(Reuters) – Michael Avenatti, the lawyer who represented porn star Stormy Daniels in lawsuits against U.S. President Donald Trump, has been sued by a paraplegic former client who accused him of siphoning away a $4 million settlement he had won.
FILE PHOTO: Lawyer Michael Avenatti speaks as he departs federal court in the Manhattan borough of New York, New York, U.S., May 28, 2019. REUTERS/Carlo Allegri
Geoffrey Johnson is seeking at least $9.5 million, plus punitive damages, from Avenatti and several former colleagues in a complaint filed with the Orange County Superior Court in California.
“He engaged in a four-year cover-up,” Johnson’s lawyer Daniel Callahan said at a press conference on Thursday, referring to Avenatti. “Mr. Avenatti has acted so despicably, it’s beyond words.”Avenatti rejected the allegations. “Mr. Johnson’s claims are categorically false and frivolous, and his case will be thrown out of court,” Avenatti said in an email.
The claims underlying the lawsuit are also part of federal prosecutors’ criminal case against Avenatti, who faces wire fraud, bank fraud, extortion and a few dozen other charges over various matters in California and New York.
Avenatti has pleaded not guilty and pledged to fight the charges in court.
Johnson’s lawsuit adds to the legal problems for Avenatti, who drew national attention through his representation of Daniels, whose real name is Stephanie Clifford, in lawsuits against Trump and the president’s former lawyer Michael Cohen.
JOHNSON’S SETTLEMENT FOLLOWED SUICIDE ATTEMPTS
According to his June 11 complaint, Johnson obtained the $4 million settlement from Los Angeles County after becoming a paraplegic by jumping from an elevated floor at a county jail.
Johnson, who said he suffered from mental health issues, said abuse by sheriff’s deputies had driven him to two suicide attempts, following his improper April 2011 arrest and incarceration at a downtown Los Angeles jail.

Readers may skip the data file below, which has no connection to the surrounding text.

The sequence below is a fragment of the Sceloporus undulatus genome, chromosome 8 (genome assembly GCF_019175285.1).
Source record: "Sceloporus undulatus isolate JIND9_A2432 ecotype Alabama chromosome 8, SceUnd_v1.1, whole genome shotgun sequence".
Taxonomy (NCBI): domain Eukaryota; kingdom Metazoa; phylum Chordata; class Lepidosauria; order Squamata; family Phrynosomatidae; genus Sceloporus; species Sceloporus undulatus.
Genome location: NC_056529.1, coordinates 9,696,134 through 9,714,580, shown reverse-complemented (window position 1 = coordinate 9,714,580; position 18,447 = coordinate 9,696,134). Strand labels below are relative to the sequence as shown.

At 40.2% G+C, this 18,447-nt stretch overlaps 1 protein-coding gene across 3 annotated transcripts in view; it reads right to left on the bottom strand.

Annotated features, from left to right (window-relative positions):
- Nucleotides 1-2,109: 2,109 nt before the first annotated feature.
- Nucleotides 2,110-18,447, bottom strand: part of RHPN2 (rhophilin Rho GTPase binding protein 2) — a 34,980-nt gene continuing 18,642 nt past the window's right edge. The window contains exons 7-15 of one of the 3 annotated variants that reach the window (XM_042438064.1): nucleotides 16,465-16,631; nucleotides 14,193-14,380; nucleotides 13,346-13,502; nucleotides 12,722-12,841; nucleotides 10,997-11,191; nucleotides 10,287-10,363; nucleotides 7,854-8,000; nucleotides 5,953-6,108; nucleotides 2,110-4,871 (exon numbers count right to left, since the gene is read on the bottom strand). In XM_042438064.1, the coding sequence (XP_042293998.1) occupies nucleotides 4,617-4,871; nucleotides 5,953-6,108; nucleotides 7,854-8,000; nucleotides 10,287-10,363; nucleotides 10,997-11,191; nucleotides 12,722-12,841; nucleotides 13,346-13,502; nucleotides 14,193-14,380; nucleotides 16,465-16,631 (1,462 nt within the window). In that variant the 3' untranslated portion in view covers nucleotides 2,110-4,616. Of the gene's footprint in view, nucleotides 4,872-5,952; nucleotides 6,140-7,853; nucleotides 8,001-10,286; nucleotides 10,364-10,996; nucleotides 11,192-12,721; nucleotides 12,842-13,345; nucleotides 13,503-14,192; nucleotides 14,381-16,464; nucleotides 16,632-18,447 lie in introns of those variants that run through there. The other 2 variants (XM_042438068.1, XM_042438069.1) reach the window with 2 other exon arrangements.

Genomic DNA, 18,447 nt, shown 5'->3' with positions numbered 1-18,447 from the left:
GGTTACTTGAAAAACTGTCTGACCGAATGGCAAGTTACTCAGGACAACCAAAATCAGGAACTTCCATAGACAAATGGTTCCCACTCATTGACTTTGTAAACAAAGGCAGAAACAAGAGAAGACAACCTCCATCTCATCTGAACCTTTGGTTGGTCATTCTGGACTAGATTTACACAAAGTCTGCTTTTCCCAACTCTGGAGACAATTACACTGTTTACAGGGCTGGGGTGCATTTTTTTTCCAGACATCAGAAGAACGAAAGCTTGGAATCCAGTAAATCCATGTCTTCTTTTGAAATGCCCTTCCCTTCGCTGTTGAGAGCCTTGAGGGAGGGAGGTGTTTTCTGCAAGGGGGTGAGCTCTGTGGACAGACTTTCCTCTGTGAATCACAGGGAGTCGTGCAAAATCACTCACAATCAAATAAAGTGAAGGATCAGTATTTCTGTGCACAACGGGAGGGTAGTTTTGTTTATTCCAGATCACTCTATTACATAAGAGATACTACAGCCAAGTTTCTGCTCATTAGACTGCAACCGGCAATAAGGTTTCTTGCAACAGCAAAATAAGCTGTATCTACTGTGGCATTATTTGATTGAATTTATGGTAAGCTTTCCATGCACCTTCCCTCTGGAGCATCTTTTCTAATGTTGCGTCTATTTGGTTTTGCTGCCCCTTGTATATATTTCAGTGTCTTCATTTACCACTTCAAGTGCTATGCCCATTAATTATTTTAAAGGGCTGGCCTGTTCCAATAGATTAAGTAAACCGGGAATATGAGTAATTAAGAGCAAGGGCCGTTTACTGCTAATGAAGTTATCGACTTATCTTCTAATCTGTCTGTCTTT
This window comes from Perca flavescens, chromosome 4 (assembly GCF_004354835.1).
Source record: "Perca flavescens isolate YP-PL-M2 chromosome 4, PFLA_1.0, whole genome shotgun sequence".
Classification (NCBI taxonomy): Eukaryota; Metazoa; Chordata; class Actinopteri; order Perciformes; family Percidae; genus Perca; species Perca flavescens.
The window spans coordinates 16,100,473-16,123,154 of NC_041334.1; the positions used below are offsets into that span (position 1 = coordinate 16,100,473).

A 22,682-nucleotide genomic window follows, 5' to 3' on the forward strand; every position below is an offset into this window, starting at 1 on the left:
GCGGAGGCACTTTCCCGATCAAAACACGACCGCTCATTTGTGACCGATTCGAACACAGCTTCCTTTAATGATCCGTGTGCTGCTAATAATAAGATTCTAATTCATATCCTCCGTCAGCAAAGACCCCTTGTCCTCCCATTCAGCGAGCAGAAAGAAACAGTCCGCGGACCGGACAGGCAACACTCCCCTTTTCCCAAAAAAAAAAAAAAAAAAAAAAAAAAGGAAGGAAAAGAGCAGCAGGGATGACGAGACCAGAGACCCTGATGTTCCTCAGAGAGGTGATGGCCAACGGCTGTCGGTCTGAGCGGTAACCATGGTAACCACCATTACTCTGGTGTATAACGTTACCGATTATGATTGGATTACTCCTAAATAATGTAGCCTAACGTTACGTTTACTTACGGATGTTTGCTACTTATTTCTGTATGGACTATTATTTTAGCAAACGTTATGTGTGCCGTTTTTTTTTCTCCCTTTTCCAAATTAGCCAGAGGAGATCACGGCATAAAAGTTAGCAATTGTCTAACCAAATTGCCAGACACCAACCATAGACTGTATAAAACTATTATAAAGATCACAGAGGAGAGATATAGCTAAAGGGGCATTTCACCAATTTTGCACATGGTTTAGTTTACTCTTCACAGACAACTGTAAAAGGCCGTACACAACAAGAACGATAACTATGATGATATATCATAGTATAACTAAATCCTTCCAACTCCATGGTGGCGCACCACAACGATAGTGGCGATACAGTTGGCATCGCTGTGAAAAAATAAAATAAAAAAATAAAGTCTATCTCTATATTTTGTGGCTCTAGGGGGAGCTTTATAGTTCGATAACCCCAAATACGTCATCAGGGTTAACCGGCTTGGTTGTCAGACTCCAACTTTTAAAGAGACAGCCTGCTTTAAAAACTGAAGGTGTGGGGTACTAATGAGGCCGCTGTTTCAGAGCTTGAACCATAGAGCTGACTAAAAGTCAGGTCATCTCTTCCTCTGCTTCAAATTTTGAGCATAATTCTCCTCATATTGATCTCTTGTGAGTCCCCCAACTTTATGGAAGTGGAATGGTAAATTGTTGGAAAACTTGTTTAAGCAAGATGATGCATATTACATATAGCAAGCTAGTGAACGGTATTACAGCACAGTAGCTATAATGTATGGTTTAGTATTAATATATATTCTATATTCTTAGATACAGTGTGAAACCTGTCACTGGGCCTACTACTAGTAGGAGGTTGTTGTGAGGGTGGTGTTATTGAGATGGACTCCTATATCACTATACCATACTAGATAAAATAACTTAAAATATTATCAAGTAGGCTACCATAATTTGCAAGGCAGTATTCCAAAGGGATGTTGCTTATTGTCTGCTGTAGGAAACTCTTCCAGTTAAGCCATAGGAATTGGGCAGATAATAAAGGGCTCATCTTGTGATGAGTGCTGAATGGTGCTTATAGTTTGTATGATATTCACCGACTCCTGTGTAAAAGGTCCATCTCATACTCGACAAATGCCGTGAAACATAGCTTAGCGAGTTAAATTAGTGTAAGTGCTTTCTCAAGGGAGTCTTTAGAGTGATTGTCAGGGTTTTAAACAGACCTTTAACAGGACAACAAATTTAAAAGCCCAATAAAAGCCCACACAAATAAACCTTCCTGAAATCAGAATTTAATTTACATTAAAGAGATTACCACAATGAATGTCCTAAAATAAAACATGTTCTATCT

The complaint accused Avenatti of holding onto and draining nearly all of the $4 million settlement payment, while paying Johnson roughly $1,900 a month to lull him into thinking the money was being handled properly.
Johnson also accused Avenatti’s former colleagues Michael Eagan, Jason Frank and Scott Sims at the law firm Eagan Avenatti of failing to ensure that he got paid.
The law firm filed for bankruptcy protection in March, and there has been a variety of litigation among its former lawyers.
Eagan, Frank and their lawyers did not immediately respond to requests for comment.
Sims, in an email, said he has evidence that Avenatti “stole Mr. Johnson’s settlement money” and alerted federal authorities. “We are appalled by Mr. Avenatti’s conduct and hope that Mr. Johnson obtains justice against Mr. Avenatti,” he said.
Prosecutors accused Avenatti in April of diverting some of the $4 million to finance his coffee business and pay personal expenses, and that he gave Johnson only about $124,000.
“But for my assistance, Mr. Johnson would have been convicted of the multiple crimes he was charged with,” Avenatti said in the email. He called the lawsuit “part of a ‘pile on’ publicity stunt to smear me.”
Avenatti made hundreds of television appearances and briefly flirted with a 2020 White House run.
He has had a lower profile since prosecutors in New York charged him in March with trying to extort more than $20 million from Nike Inc.
The same prosecutors accused Avenatti last month of misappropriating from Daniels nearly $300,000 of payments for her memoir published in October.
Reporting by Jonathan Stempel in New York; Editing by Richard Chang and Susan Thomas